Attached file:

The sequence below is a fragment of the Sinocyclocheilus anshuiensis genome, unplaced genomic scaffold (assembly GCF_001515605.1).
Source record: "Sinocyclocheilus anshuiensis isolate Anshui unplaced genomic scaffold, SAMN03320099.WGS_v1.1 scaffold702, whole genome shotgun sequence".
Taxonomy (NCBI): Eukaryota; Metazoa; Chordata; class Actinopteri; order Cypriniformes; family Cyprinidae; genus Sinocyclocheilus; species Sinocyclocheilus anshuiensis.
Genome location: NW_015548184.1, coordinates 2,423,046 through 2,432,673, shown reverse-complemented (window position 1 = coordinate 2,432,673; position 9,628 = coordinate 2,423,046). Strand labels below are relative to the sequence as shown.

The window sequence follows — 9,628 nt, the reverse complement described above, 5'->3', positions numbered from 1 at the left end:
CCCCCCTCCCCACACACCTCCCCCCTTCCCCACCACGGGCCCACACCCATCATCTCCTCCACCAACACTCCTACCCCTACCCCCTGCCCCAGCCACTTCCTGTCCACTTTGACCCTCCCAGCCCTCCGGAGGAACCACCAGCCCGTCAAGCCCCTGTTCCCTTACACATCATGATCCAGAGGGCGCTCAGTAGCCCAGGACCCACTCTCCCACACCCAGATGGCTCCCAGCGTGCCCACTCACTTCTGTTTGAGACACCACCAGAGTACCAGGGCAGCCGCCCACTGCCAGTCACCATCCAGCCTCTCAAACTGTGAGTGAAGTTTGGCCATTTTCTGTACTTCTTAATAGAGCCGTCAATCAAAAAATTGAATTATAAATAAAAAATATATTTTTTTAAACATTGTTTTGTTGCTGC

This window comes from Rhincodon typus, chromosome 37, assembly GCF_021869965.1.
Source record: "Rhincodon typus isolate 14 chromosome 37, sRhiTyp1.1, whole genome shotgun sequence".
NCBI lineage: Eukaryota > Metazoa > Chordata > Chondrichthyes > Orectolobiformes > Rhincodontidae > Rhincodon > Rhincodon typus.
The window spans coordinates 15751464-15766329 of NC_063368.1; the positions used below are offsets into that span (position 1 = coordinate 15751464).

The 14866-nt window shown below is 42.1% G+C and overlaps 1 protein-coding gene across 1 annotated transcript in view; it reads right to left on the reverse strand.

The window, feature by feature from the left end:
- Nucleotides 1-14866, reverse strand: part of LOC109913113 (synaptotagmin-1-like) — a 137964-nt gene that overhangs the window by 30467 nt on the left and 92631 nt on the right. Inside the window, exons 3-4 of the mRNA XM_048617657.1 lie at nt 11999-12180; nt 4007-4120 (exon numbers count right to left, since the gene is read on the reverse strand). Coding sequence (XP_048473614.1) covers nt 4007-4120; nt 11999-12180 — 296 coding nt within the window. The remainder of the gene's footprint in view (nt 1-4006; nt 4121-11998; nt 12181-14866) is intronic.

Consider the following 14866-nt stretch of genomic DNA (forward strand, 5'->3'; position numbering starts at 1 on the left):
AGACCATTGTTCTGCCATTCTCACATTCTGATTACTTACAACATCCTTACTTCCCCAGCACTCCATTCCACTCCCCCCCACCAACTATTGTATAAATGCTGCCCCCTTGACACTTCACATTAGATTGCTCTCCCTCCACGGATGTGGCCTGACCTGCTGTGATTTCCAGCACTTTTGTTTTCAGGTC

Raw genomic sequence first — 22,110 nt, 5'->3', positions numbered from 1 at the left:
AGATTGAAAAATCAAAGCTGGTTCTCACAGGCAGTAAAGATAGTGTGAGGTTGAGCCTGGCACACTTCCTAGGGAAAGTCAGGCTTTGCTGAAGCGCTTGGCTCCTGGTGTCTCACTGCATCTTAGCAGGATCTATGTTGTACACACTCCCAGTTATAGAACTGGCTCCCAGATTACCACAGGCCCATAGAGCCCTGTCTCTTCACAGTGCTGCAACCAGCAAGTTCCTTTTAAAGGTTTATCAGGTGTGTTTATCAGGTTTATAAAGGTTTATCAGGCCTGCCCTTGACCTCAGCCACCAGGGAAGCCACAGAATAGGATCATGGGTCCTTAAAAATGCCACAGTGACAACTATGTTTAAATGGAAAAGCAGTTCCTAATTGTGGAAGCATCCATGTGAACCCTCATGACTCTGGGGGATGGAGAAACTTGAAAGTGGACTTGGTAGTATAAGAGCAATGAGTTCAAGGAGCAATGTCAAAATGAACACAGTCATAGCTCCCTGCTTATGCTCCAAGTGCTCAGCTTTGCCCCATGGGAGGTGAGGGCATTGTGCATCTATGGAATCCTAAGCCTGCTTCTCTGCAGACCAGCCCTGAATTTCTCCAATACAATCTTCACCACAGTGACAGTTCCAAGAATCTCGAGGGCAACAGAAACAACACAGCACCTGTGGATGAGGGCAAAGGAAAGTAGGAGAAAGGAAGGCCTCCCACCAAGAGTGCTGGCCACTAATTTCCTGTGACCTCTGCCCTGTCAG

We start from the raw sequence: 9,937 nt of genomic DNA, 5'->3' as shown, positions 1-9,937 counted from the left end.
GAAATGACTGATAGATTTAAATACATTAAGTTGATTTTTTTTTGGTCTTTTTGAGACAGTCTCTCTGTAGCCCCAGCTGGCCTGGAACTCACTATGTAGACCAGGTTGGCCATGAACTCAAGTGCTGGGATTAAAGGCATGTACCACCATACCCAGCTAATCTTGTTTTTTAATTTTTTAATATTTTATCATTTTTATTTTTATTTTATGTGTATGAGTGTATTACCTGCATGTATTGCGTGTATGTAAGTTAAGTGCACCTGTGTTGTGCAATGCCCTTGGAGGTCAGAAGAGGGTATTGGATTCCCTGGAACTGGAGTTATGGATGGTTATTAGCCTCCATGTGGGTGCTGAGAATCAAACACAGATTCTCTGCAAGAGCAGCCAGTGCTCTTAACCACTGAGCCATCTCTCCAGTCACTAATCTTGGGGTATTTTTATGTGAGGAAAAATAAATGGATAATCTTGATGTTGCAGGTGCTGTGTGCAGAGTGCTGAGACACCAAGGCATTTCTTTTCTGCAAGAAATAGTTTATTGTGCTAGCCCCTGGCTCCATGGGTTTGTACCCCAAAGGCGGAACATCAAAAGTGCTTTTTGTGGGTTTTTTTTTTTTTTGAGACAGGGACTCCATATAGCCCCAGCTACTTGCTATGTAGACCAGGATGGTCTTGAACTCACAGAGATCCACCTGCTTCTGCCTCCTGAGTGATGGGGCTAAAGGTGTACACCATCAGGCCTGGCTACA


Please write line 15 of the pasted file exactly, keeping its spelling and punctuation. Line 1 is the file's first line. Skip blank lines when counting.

AGACCATTGTTCTGCCATTCTCACATTCTGATTACTTACAACATCCTTACTTCCCCAGCACTCCATTCCACTCCCCCCCACCAACTATTGTATAAATGCTGCCCCCTTGACACTTCACATTAGATTGCTCTCCCTCCACGGATGTGGCCTGACCTGCTGTGATTTCCAGCACTTTTGTTTTCAGGTC